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Matrimony: A Novel (Vintage Contemporaries) Paperback – August 26, 2008
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Top Customer Reviews
Henkin's straightforward, reserved prose strikes just the right tone, so that the story is touching, but never maudlin. He has a witty take on the singular world of writing workshops and the writer's struggle to create. Henkin also deftly tackles issues of class and family history, how those things can shape our lives and sometimes haunt us. A deeply felt story and an excellent read.
But in his quiet way, Henkin builds his characters slowly and incrementally, letting them speak for themselves and permitting them to develop over the course of nearly two decades of life. Julian and Mia become real people that the reader begins to know well as they grow naturally from a college-dorm infatuation to a certain mid-thirties maturity. In a way, Henkin has made a more audacious choice in permitting his novel to proceed in this fashion rather than in a noisier manner. Henkin is writing a novel that is at least in part a novel about how to write a novel, and Julian, plagued by writer's block, seems to an extent a stand-in for the author. In crafting this novel, Henkin is implicitly showing us the choices Julian has made. He successfully avoids the trap of boring his readers with countless domestic specifics; instead, those same details of clothing, popular tunes, dormitory furnishings, and the like serve to make Julian and Mia more credible.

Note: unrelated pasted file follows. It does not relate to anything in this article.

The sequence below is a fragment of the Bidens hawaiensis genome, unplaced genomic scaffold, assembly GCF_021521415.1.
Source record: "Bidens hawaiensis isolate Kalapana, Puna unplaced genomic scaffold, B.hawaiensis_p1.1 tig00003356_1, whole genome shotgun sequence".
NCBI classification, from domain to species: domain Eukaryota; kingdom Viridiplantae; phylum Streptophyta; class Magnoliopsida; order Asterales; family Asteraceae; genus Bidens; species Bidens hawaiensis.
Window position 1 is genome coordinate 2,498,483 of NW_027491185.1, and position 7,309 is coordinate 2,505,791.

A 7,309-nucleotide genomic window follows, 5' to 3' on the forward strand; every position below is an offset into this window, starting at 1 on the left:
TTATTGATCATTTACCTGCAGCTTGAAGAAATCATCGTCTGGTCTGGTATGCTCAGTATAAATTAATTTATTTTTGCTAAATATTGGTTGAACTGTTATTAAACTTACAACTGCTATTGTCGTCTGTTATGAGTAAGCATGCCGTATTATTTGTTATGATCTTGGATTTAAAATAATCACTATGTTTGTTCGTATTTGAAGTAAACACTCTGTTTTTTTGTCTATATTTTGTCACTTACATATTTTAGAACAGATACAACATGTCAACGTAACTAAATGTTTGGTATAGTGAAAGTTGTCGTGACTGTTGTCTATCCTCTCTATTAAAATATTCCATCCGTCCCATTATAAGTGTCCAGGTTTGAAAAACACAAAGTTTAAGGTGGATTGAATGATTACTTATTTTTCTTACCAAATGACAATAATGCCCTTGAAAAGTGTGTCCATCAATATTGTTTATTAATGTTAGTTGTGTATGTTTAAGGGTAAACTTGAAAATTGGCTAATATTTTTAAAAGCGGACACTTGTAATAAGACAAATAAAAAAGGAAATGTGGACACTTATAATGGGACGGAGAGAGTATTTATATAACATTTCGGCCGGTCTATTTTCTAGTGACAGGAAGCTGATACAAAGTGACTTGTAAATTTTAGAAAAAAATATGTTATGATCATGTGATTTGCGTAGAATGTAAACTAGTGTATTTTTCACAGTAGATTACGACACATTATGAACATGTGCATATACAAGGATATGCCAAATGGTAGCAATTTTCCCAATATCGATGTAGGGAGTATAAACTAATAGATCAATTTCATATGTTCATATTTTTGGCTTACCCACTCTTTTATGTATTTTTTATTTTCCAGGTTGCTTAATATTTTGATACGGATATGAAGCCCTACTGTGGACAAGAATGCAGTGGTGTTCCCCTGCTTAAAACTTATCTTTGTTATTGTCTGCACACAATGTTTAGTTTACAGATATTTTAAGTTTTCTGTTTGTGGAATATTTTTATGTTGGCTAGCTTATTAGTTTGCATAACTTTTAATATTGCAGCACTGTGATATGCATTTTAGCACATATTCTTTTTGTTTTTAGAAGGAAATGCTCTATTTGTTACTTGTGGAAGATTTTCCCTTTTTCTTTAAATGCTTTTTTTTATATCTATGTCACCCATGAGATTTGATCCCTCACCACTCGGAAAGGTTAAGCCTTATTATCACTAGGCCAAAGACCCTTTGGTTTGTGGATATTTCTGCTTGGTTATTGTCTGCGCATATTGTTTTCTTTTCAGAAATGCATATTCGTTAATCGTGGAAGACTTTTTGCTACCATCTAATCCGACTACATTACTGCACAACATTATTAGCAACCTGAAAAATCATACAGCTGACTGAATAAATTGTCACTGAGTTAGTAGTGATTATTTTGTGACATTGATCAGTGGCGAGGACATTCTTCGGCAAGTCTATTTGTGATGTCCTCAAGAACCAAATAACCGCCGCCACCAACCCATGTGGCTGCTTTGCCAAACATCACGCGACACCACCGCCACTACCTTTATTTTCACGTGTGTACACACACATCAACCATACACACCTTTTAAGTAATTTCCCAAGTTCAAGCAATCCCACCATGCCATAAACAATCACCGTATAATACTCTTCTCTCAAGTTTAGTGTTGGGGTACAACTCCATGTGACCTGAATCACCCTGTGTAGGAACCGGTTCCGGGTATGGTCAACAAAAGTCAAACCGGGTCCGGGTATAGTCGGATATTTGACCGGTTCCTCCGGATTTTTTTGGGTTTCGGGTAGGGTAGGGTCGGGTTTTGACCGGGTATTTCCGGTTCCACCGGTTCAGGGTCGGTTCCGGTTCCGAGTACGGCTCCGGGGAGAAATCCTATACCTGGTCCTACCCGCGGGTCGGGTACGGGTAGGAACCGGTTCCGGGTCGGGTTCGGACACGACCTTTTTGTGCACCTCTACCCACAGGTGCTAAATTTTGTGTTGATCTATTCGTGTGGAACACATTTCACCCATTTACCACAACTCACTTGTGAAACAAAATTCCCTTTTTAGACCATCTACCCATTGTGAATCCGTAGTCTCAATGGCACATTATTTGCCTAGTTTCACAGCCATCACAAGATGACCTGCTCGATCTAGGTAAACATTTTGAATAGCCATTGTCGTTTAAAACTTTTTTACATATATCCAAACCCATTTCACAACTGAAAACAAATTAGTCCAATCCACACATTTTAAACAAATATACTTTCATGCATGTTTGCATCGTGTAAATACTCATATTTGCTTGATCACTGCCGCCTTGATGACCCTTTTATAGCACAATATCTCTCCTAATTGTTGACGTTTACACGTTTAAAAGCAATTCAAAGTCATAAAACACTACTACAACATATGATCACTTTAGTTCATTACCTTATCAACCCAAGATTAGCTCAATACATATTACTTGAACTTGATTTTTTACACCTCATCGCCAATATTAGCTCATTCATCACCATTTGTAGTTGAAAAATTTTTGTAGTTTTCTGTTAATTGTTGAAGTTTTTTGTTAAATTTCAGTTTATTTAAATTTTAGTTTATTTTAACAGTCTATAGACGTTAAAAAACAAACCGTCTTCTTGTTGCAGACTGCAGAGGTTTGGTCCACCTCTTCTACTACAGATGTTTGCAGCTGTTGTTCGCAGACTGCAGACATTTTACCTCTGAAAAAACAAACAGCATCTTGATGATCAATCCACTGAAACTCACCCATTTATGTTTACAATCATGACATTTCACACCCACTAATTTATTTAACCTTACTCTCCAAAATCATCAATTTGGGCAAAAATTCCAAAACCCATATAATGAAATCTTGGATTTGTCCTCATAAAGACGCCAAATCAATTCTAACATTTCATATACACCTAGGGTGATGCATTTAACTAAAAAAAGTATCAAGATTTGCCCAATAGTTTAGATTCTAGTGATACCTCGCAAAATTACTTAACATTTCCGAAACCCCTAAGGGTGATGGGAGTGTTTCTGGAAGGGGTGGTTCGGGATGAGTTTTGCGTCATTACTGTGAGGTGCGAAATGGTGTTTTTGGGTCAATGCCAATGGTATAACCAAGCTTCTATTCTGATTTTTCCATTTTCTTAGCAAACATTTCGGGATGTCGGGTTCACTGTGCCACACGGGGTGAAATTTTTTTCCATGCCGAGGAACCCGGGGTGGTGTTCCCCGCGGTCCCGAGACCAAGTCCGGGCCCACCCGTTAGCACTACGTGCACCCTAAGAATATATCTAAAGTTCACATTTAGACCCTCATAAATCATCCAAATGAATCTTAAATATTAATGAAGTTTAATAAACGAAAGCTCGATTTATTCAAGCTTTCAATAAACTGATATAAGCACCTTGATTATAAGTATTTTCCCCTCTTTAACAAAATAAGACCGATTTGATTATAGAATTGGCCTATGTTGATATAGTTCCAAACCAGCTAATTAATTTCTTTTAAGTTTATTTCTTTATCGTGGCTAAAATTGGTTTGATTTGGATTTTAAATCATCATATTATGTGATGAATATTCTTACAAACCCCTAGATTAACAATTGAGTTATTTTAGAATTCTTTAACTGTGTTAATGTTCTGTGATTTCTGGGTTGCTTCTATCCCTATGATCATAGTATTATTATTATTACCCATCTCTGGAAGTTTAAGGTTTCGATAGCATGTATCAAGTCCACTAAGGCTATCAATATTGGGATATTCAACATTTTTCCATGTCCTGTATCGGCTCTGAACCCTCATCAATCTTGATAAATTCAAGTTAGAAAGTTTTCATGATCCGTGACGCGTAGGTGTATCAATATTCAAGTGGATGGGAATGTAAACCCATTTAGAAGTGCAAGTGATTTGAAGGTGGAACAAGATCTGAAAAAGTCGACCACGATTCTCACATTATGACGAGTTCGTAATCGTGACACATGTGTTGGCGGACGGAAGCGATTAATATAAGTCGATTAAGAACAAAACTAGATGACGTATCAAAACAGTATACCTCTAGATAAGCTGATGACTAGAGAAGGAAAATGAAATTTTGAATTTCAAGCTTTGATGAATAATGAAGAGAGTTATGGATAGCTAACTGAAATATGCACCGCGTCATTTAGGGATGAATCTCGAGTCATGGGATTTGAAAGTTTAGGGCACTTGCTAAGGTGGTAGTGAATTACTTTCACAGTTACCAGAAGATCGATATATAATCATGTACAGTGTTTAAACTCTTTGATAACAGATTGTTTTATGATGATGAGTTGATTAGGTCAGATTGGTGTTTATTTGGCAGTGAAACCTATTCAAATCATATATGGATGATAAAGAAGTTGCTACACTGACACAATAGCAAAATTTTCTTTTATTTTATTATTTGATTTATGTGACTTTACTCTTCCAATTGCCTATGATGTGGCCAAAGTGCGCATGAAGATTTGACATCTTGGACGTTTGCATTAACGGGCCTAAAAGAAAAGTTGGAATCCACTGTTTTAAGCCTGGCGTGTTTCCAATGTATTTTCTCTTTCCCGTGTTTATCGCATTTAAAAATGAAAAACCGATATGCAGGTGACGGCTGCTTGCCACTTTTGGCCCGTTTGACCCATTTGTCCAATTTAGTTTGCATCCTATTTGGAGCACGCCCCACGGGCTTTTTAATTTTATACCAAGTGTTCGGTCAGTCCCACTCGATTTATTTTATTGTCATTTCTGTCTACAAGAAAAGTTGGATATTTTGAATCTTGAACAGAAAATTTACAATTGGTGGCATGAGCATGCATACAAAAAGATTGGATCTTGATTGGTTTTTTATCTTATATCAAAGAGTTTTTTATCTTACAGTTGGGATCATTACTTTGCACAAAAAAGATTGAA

The story follows Julian Wainwright, who happens to be an aspiring author, through his college years and life after he has married Mia, his college sweetheart. The entire story reeked of auto-biography to me, which Henkin admits on his website he did write a few details that could be seen that way, but mainly I absolutely loathed the two main characters. Both Julian and Mia came across as self-absorbed and aloof, two qualities I don't particularly admire.
Another problem I had was that there was a lot of discussion between Julian and his best friend, Carter, about what makes a good short story or novel. To me this seemed to hurt Henkin in the end because I felt like he was doing things that his own characters say not to do.... it left me confused.
Most Recent Customer Reviews
This book started out weak and never picked up steam by the time I was a little over 40 pages in. It is mostly dialogue, and not very believable dialogue either. Read morePublished 18 months ago by Mom of Sons
Julian goes to college to become a writer. I had to sit through his classes while his pompous professor lists endless commandments about what not todo. I think Mr. Read morePublished 20 months ago by BUBS
So many of the books I have written are about characters who are writers and the trials and travails of their relationships. Read morePublished on April 26, 2014 by Naomi Graetz
Anyone besides me hate anachronisms? College is late 80s, right? what's wrong with this paragraph:
Then Mia was going to the library, too, where she looked up breast... Read more
Excellent novel telling the story of marraiges that evolve through the years. Joshua Henkin is an excellent writer and gives his readers true to life situations and they are... Read morePublished on June 13, 2013 by Claire Gochman
Oh, Joshua Henkin! You write such wonderful books! This was my second book by him (the first being The World Without You) and I loved them both! Read morePublished on March 10, 2013 by The Book Wheel
Ok, I may be biased because I went to school in Ann Arbor, but I thoroughly enjoyed reading this novel. The characters seemed so like people I know and I felt for them... Read morePublished on August 11, 2012 by Iris S.
Slowly the story unfolds, bringing characters such as Waspy Julian Wainwright and scholarship student Carter Heinz to life, as they begin their journey as college students. Read morePublished on April 5, 2012 by Laurel-Rain Snow